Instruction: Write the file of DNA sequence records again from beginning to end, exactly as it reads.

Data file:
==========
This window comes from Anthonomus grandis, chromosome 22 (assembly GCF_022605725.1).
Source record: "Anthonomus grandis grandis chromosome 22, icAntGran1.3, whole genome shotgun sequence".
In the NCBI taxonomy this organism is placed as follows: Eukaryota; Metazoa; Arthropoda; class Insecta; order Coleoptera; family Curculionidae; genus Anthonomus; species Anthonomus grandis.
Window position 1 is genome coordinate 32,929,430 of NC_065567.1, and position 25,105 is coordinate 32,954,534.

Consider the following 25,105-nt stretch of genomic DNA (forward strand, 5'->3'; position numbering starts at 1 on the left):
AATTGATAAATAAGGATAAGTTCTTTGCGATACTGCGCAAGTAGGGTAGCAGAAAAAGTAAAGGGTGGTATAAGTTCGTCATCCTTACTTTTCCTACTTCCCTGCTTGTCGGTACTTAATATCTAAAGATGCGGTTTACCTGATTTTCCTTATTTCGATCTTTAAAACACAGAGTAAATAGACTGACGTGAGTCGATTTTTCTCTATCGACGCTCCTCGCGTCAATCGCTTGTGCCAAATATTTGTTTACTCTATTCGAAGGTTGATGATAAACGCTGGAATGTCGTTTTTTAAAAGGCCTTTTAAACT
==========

This window comes from Anthonomus grandis, chromosome 22 (assembly GCF_022605725.1).
Source record: "Anthonomus grandis grandis chromosome 22, icAntGran1.3, whole genome shotgun sequence".
In the NCBI taxonomy this organism is placed as follows: Eukaryota; Metazoa; Arthropoda; class Insecta; order Coleoptera; family Curculionidae; genus Anthonomus; species Anthonomus grandis.
Window position 1 is genome coordinate 32,929,430 of NC_065567.1, and position 25,105 is coordinate 32,954,534.

Consider the following 25,105-nt stretch of genomic DNA (forward strand, 5'->3'; position numbering starts at 1 on the left):
AATTGATAAATAAGGATAAGTTCTTTGCGATACTGCGCAAGTAGGGTAGCAGAAAAAGTAAAGGGTGGTATAAGTTCGTCATCCTTACTTTTCCTACTTCCCTGCTTGTCGGTACTTAATATCTAAAGATGCGGTTTACCTGATTTTCCTTATTTCGATCTTTAAAACACAGAGTAAATAGACTGACGTGAGTCGATTTTTCTCTATCGACGCTCCTCGCGTCAATCGCTTGTGCCAAATATTTGTTTACTCTATTCGAAGGTTGATGATAAACGCTGGAATGTCGTTTTTTAAAAGGCCTTTTAAACT